The digging bit is a bit complicated – it doesn't just pick up masses of bricks with ease. Instead, it's a situation where the builder has to push pieces near/into the shovels as they rotate. That is, unless they happen to have a very deep pile of bricks that's forever filling in the area where the shovels pull bricks up.

Note too that the builder will need to dig only bricks within the size ratio given in the bag-o-LEGO-rocks in the set (unlike the digging bit of the video above). The correct bricks are "Round 2 x 2 Dome Tops" for the most part – large enough not to get caught in any cracks, small enough to go down the slide between chutes.

Non-Motorized Moving Parts

The second conveyer belt moves automatically, but the direction the chute is pointed is controlled manually. The builder can let it move freely, or they can flip a switch (much like the switches at the top of the rig) that'll keep the chute in one place.

ABOVE: The second chute (Emmet's in the way if we'd want to move it). BELOW: The lock switch to keep the second chute in place.

Also in the mix are a variety of little bits that can move – ladders, for example. The top of the driver's seat console moves as well, so that we can drop our favorite version of Emmet in as we wish.

The crane arm can be lifted and lowered precisely by a set of Technic Linear Actuator pieces included with the set. These arms are not common pieces, by any means. They're LEGO brick plastic on the outside and metal on the inside, and with the setup the instructions provide, the builder will be turning a tiny wheel connected to these actuators to move the entire crane arm up and down.

This is just about the only part of the whole build that I believe could be improved upon by an intrepid builder. Employing another battery pack and motor somewhere in the build (good luck) could potentially allow this arm to raise and lower with a switch – but we leave that to them.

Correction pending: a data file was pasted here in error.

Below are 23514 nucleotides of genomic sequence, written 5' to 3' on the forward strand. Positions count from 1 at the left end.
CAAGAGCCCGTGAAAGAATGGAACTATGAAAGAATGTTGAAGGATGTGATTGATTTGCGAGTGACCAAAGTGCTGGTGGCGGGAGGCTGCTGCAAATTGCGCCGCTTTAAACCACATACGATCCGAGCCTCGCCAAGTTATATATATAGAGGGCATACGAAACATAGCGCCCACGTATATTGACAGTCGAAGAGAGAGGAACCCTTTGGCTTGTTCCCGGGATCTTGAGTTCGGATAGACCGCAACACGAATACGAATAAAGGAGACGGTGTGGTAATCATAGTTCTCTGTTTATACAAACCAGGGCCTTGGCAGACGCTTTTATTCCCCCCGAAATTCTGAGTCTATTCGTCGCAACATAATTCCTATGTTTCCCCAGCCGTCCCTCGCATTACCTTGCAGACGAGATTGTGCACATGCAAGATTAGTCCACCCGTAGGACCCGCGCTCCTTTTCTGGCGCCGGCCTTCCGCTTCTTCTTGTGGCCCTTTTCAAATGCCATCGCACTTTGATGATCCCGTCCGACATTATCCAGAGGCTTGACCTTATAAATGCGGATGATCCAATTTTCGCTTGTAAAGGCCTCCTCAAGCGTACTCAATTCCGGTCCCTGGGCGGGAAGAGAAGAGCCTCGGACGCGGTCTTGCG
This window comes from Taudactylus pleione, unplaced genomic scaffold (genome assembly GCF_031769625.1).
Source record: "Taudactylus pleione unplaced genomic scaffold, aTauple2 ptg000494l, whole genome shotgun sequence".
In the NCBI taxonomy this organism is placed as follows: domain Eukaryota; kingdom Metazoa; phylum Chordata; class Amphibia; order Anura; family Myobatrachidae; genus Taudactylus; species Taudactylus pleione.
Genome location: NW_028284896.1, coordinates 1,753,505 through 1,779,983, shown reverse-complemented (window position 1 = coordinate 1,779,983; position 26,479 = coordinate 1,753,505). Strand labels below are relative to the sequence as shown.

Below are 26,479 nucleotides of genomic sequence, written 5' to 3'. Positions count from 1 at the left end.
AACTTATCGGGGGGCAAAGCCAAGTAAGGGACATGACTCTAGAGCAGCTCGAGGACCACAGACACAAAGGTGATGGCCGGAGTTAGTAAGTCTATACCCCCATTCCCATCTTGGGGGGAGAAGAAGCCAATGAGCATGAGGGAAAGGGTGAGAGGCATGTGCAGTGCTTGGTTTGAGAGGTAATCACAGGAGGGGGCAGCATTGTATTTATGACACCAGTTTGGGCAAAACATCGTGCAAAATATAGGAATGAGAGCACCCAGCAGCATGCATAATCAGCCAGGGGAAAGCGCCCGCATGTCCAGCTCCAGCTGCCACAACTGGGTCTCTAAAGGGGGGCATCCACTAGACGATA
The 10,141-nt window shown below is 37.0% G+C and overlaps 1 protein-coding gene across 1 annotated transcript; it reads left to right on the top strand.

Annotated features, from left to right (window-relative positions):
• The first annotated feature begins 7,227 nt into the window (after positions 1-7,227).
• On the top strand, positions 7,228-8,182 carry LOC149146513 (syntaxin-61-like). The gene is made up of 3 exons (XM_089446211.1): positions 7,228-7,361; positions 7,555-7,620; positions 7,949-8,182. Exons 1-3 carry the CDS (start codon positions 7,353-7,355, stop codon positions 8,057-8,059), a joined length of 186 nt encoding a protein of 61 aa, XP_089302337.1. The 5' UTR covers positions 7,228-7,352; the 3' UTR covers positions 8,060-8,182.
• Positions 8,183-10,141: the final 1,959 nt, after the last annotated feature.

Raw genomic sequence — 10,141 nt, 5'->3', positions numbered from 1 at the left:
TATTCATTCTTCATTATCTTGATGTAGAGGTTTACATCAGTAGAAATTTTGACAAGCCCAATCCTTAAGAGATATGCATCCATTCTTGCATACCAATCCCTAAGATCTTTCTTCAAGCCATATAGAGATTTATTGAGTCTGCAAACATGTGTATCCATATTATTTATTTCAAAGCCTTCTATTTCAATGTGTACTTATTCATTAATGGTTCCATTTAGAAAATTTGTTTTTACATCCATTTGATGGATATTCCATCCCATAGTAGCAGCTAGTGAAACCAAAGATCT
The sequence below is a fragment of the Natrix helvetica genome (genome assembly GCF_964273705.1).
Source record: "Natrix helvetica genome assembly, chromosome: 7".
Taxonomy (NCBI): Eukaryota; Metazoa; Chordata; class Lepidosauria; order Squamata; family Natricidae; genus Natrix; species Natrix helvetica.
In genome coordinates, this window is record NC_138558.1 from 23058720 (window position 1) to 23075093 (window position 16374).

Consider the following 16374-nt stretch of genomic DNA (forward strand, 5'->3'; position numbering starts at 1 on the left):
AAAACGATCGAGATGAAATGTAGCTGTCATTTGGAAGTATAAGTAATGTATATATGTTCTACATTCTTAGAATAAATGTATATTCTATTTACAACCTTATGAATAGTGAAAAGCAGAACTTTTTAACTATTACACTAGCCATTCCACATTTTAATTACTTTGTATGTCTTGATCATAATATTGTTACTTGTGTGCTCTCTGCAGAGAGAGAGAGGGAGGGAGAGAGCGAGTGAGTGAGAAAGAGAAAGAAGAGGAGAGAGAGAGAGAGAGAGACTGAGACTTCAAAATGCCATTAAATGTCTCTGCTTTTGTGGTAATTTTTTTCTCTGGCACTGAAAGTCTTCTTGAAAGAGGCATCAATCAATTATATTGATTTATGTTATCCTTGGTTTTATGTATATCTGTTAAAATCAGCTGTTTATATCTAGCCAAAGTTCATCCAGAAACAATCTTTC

ABOVE: Front bumper with specifications tag for this unique vehicle.

End Product

This set is 22.8 x 18.81 x 6.61 inches in the box (that's the box's dimensions) and weighs in at 13.16 pounds. The Bucket Wheel Excavator on its own is 16-in (41cm) high, 28-in (72cm) long and 11-in (29cm) wide. It's a monster.

For transport from room to room, this model can be picked up by the handy handle at its top. Easy as can be.

As you'll see in our original write-up, this model can also produce a dump-truck in addition to the excavator. The excavator can also be taken apart and reconstructed into a Mobile Aggregate Processing Plant. Or a very interested builder could buy TWO sets and put both machines together to work in concert.

This set goes by the name LEGO Technic Bucket Wheel Excavator (LEGO SET 42055) and costs a cool $279.99 USD. This set became available to the world on the 1st of August, 2016, and comes with a whopping 3,900 pieces.

Builders should be experienced in LEGO, very patient, and hopefully both experienced in LEGO and very patient.

This set will take even the most well-seasoned LEGO builder several hours to complete, and is very much worth the cash, time, and effort.